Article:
– Larry Dossey, M.D., author of Healing Words, Reinventing Medicine, and The Power of Premonitions

“An insightful analysis on early funeral rites and ethnomycology . . . deepens our body of learning about the origins of the Christian faith and humanity’s entheogenic history.”

– Rob Dickins, editor of the Psychedelic Press UK

“These were ideas intensely debated by seminarians after the disclosures of the Dead Sea Scrolls. . . . As this book demonstrates, many passages in the Holy Scriptures are incomprehensible as anything but blatant descriptions of the Christian cult of the dead traceable back to the earliest religious rites of prehistory and prevalent throughout antiquity and medieval Catholicism.”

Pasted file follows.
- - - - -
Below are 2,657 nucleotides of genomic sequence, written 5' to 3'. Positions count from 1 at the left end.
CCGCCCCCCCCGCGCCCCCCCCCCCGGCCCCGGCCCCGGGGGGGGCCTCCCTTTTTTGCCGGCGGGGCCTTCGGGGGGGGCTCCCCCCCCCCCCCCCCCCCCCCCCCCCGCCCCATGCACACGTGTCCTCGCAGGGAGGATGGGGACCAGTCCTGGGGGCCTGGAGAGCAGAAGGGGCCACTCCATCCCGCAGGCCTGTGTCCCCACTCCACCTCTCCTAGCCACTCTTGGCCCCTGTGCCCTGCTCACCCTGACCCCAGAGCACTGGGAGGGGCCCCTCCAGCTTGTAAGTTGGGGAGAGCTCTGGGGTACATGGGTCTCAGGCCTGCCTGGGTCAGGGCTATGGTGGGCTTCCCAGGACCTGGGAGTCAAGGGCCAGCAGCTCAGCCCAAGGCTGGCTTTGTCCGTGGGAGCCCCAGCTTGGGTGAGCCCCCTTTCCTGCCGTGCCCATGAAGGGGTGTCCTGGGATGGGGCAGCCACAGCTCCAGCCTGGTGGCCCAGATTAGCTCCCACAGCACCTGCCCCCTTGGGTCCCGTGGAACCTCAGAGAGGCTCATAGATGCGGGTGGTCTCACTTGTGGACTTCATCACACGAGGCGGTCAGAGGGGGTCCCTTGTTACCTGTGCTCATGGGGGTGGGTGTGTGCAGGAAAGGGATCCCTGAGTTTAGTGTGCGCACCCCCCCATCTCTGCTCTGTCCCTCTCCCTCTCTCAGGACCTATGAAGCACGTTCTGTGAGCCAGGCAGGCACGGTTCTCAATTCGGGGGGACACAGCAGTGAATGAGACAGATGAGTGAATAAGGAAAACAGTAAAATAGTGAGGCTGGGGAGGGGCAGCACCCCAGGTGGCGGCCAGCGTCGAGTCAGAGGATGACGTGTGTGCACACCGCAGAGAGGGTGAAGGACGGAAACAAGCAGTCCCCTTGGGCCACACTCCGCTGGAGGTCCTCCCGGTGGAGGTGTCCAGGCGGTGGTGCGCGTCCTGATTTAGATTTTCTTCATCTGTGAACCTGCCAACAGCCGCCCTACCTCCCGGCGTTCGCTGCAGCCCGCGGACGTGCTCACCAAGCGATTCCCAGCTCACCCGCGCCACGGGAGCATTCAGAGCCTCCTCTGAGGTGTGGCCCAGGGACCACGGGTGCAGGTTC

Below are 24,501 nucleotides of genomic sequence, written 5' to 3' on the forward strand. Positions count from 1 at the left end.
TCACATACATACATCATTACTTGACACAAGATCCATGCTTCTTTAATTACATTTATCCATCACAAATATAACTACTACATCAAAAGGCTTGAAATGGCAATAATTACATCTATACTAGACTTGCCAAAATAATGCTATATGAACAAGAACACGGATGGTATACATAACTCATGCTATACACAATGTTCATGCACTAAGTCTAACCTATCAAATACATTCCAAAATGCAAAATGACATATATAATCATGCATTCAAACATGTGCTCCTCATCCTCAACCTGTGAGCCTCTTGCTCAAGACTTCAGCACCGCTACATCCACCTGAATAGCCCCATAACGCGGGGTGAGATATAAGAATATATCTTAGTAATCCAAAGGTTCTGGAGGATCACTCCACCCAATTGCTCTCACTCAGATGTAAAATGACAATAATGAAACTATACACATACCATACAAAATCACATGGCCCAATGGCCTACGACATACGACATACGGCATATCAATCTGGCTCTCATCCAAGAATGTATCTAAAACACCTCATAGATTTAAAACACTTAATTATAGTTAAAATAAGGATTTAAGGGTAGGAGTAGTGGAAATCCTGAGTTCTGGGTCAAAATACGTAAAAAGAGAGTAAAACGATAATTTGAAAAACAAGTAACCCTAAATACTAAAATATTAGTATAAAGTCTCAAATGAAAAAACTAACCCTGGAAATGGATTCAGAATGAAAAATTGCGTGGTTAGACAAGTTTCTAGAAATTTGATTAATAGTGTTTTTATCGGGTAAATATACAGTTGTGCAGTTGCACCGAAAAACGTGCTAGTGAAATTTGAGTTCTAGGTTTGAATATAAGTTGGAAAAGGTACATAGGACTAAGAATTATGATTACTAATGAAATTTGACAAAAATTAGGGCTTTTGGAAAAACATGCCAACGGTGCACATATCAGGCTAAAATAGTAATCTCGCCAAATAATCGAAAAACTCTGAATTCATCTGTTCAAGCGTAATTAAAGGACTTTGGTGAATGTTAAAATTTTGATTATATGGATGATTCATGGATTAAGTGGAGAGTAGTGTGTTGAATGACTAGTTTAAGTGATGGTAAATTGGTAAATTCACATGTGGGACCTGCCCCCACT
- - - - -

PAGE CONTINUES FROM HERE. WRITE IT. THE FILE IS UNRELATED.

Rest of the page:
– Carl A. P. Ruck, professor of Classical Studies, Boston University, and author of Mushrooms, Myths,

“After this learned exploration of how necrophilia, hallucinogens, body fluids, human sacrifice, and ancestor worship powerfully influenced the major religions like Judaism and Christianity, it will be hard to view those venerable faiths and institutions in the standard, conventional way. During his stunning intellectual romp, Lee also provides fascinating, even ‘heretical,’ insights into such personages, places, and practices as the Roman catacombs, Last Supper, Eucharist; Neolithic, Hebrew, Greek, and Egyptian burial rites; Horus, the Virgin Mary, Moses, Jesus, the Knights Templar, veneration of saintly relics and the Holy Grail, Minoan mead-making, Dominicans, corpse-painting, psychedelic mushroom-growing, anointing, witch-hunting, Prometheus, and goddess worship.”

– Sanford Berman, award-winning librarian and author of Prejudices and Antipathies

“...the book is a trove to delve into and it’ll be interesting to see what further scholarship it gives rise too.”

– Psychedelic Press UK, July 2012